The wonder years have returned to TV. But they don't look the way they did the first time around.
"The Wonder Years," the classic 1980s sitcom starring Fred Savage as precocious young Kevin Arnold growing up in the late ’60s and early ’70s suburbs, is getting a remake on ABC this fall (premiering Wednesday, 8:30 EDT/PDT). But this time it follows a Black family in Montgomery, Alabama, in 1968. Produced by Lee Daniels (creator of "Empire") and Saladin K. Patterson ("Psych"), the new series captures the nostalgia and wistful tone of the original while highlighting a thriving, middle-class Black family of that era.
"A lot of Black families were lower middle class and middle class," Daniels says. "And they have not been depicted in this era properly."
"We've certainly seen that time period represented, and the civil rights movement represented in great ways that tapped into what the struggle was," adds Patterson, the series' creator. "But usually from a different lens than what a middle-class experience would have been."
At no point did they consider setting the series 20 years ago to mimic the setup of the original. (The 1968 setting put the original "Wonder" 20 years before its 1988 premiere date.)
"When you look back to the year 2000, it just doesn’t feel like that big a difference societally and generationally than what we’re experiencing today," Patterson says. "Not as much as it felt like when you went from ’88 to ’68. That felt like more of a retrospective lens where you can look to the past and learn something."
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The new series still revolves around a man reflecting back on his childhood experience, this time from the perspective of 12-year-old Dean Williams (Elisha Williams), voiced in narration as an adult by Don Cheadle. Dean seeks to be the great uniter of his integrated school and town, lobbying in the first episode for his all-Black baseball team to play the all-white team one of his school friends is on. Savage is also involved in the remake, as a producer and director, including the first episode.
"I was just terrified about the kid because how do you replace that kid?" Daniels says of casting the lead role. "And how do you replace that voice (of narrator Daniel Stern)? I tell you that's the reason why I didn't want to take this on as director or as a writer because I didn't think you could do it!"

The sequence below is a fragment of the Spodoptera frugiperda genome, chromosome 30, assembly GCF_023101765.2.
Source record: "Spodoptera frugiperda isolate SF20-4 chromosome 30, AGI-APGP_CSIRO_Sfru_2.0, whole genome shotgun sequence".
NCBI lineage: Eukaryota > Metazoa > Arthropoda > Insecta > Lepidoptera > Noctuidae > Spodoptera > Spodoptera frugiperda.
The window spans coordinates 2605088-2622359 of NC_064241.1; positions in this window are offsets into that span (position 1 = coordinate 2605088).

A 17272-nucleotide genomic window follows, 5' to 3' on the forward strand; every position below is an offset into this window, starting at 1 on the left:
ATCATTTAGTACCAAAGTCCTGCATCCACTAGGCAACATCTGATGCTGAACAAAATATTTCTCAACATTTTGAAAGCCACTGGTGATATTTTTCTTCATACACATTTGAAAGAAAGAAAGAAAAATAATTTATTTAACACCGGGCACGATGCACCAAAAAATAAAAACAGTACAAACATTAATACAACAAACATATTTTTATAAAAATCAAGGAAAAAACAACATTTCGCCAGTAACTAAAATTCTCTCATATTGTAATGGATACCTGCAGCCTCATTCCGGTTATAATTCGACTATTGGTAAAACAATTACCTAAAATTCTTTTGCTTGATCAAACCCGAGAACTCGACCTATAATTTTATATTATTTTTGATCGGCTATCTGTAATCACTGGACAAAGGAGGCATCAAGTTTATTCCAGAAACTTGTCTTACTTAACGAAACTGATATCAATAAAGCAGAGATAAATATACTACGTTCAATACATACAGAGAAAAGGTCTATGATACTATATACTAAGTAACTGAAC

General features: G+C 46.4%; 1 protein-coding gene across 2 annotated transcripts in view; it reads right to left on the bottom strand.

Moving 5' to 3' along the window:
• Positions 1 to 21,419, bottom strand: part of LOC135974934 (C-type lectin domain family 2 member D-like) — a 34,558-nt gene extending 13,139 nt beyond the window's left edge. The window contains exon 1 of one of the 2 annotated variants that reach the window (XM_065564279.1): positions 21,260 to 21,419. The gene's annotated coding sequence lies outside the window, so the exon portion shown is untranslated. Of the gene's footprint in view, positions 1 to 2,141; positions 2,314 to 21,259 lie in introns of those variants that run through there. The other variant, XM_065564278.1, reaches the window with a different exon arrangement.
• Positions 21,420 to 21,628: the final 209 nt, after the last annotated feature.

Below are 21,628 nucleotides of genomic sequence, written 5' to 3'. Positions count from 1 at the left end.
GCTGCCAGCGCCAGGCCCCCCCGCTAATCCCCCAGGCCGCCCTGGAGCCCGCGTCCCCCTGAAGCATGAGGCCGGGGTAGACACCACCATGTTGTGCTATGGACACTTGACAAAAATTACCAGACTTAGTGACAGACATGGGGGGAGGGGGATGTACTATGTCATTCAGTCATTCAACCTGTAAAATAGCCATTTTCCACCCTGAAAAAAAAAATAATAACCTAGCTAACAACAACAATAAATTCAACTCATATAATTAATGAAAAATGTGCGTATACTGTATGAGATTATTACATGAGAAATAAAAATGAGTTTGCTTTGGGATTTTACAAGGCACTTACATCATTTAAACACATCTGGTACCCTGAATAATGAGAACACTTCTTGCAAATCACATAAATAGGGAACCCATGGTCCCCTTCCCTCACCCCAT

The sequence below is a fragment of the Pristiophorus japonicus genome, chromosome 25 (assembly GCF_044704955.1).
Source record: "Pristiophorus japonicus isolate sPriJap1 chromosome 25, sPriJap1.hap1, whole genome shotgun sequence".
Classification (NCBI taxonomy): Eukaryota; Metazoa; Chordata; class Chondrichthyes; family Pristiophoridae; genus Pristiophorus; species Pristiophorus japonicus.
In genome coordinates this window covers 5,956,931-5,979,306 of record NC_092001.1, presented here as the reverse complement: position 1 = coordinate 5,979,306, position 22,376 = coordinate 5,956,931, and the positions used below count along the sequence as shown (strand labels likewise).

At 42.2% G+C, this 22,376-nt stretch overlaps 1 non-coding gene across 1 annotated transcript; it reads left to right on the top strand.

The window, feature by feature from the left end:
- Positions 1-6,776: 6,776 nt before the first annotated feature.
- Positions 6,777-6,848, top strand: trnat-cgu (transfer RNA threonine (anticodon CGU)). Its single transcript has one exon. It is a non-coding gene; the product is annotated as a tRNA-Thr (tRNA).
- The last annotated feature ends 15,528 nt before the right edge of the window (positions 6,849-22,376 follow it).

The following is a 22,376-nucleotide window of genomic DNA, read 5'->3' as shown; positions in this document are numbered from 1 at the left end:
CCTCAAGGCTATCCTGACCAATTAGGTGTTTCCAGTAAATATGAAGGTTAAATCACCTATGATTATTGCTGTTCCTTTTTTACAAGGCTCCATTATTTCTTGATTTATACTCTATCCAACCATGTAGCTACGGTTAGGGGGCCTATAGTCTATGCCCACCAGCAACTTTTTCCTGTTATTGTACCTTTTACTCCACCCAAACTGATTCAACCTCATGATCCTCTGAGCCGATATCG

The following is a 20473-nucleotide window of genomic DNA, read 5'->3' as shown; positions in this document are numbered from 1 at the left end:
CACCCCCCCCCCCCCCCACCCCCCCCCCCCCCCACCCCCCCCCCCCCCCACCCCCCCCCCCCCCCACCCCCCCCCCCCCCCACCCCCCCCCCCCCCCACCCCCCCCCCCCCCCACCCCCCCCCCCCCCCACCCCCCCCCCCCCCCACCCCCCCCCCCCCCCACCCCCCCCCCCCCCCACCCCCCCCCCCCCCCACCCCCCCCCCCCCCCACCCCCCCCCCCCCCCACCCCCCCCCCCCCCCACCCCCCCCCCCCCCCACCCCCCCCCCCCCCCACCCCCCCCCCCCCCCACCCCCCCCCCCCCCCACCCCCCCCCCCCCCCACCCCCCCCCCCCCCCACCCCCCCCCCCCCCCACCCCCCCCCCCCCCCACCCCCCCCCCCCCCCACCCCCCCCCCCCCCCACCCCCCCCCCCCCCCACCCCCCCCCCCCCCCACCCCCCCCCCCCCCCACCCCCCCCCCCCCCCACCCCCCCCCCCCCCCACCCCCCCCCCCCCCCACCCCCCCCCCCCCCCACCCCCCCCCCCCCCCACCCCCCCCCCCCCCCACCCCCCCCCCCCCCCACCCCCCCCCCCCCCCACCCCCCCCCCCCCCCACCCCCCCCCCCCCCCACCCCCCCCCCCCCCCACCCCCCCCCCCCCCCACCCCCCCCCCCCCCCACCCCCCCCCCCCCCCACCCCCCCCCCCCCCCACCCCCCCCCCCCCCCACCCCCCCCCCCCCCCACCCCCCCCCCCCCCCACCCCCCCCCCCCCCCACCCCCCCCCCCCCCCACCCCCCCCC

But both Daniels and Patterson are very confident in the cast, which also features Dulé Hill ("Psych," "The West Wing") as patriarch Bill and Saycon Sengbloh as wife and mom Lillian. Patterson says it was important that the couple and the family be very loving in order to make this a story about the family's "wonder years."
"Because we’re setting it in this time where (there were) obstacles and challenges and disadvantages that a Black middle-class family would have faced, we wanted to show it was the 'wonder years' for them because of the strength of the family unit. Because of the love at the center of this family. ... We wanted it to be aspirational and positive but at the same time very much rooted in reality and grounded."
One major difference between the new series and the original is that the Williams family is not able to hide away in the suburbs and be mostly unaffected by major national and world events like the original Arnold family could. The pilot includes the death of Martin Luther King Jr. and how it affects each character.
"Our family, because they're Black and in the South, cannot create that bubble," Patterson says. "But what we’re using as our guide is the show will always be through the point of view of our 12-year-old main character. ... Part of our coming-of-age is the world bleeding into this construct that a 12-year-old would feel (what) right and wrong is, good and bad is."
"The events won’t lead the stories but they’ll have an effect on the stories in that way."
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This article originally appeared on USA TODAY: 'The Wonder Years' reboot: Why ABC brought it back with a Black family